The Russian media reported on June 13 that the Saeima (Parliament of Latvia) decided to demolish the Victory Monument in Riga, which honors the Soviet Army’s victory over Nazi Germany in World War II. The news was false, but gained significant resonance within Latvia’s Russian speaking community and Kremlin-friendly media. Popular differences of opinion over Latvian history, as well as the significance of the memorial and its future have long been intense. The latest incident shows how Moscow uses controversy to stoke the anger of Latvia’s Russian-speaking community.

As reported by the Baltic Center for Investigative Journalism Re:Baltica, the Russian media outlet BB (formerly known as Vesti) said on June 13, 2019 that the Saeima had voted in favor of the demolition of the Victory Monument, even though no such vote occurred. The news was picked up by pro-Kremlin activist Alexander Gaponenko, who commented on his Facebook profile: “The Saeima has decided to demolish the Russian sanctuary by awarding the victory of the Great Patriotic War [against] European national socialism.” The post was shared by several hundred people and raised anger within the Russian-speaking community. When Re:Baltica reached out to Gaponenko about his sharing of false news, he replied: “I was convinced that the Saeima voted for demolition.” He has been arrested before by the State Security Service (VDD) for hate speech and spreading disinformation.

In fact, on June 13, the Latvian parliament voted on reviewing a document which calls for the demolition of the Victory Monument. It had been submitted by Latvian citizen Uģis Polis through, a platform dedicated to public initiatives. It was signed by over 10,000 citizens, the requirement for submission to Parliament, and then given to Saeima’s committees for further consideration. That is when the BB news story appeared with the title, “The Saeima voted for the demolition of the Victory Monument.” BB is known for using one of the Kremlin’s most common techniques of spreading disinformation: a misleading title. The title was later changed but only after other media and activists had already spread the false news.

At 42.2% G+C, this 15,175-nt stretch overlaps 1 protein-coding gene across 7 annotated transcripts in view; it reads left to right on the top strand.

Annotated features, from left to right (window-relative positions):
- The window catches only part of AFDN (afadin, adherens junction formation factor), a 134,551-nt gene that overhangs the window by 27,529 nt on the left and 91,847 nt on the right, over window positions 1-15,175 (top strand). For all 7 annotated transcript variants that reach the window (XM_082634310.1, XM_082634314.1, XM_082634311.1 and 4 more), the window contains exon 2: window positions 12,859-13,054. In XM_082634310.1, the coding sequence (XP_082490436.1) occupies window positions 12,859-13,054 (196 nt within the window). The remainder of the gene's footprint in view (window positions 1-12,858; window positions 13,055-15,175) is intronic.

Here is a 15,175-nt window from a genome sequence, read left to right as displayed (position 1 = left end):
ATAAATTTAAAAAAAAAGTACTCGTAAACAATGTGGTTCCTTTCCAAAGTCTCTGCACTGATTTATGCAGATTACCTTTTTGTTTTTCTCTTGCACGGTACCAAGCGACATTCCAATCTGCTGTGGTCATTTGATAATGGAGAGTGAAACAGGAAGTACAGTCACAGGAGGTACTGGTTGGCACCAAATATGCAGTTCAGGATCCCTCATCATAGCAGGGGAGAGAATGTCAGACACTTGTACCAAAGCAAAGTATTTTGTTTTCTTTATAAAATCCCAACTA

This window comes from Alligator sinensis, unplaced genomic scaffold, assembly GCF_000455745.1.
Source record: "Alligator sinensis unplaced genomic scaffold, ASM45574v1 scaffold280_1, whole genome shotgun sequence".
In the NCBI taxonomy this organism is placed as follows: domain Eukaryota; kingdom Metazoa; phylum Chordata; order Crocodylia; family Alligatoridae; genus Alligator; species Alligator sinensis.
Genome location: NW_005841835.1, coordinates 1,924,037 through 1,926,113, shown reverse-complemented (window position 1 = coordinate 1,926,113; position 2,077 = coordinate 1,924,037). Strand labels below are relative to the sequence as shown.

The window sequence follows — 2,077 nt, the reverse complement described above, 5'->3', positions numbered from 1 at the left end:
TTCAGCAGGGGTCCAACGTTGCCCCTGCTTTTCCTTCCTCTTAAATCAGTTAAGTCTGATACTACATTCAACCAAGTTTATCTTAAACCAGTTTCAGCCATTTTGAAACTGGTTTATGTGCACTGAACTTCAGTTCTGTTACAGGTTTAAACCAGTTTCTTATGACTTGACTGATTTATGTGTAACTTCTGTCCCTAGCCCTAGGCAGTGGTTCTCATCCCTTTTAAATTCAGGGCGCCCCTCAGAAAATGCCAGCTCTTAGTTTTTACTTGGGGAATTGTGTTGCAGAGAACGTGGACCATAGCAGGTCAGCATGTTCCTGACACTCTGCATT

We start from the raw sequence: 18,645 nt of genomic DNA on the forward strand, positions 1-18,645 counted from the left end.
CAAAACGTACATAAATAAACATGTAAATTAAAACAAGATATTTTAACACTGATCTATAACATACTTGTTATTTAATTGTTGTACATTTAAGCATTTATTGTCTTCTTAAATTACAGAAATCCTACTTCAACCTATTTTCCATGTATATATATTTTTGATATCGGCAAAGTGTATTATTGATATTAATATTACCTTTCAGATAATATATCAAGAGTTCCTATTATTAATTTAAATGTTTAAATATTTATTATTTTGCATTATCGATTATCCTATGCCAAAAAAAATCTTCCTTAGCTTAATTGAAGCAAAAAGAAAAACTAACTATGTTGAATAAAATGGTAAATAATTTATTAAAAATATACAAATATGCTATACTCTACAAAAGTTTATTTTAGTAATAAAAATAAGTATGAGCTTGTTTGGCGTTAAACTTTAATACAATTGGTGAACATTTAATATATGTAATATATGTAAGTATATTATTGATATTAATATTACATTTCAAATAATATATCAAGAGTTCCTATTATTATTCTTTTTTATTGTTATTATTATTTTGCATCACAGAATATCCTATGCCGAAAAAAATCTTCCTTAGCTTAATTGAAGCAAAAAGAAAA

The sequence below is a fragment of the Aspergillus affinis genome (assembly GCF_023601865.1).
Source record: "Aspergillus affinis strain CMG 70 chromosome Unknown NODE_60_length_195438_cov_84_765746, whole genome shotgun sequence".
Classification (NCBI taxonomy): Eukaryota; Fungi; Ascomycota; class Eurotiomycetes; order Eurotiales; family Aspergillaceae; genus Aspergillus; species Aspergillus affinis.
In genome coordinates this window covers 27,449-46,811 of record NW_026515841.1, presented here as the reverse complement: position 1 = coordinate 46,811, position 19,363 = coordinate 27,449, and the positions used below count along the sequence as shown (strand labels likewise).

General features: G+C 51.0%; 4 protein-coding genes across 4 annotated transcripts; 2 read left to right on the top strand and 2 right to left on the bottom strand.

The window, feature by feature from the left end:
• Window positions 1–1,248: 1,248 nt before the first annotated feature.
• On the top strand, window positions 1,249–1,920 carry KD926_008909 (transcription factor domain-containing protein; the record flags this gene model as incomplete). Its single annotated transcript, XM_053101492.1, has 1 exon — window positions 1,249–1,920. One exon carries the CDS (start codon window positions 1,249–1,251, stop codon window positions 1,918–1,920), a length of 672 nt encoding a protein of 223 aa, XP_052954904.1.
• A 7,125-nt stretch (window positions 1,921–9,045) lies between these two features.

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Similar initiatives regarding the Victory Monument have been submitted to the Saeima before, but the parliament has refused to consider them. As reported by Re:Baltica, the Ministry of Foreign Affairs has repeatedly stated that the monument is protected by an agreement signed in 1994 with Russia on the social protection of Russian military personnel and their families residing in Latvia. The law states: “In accordance with international practice, the Latvian Part shall ensure the cleaning, improvement, and preservation of memorial buildings and soldiers’ mass burial sites in the territory of the Republic of Latvia.”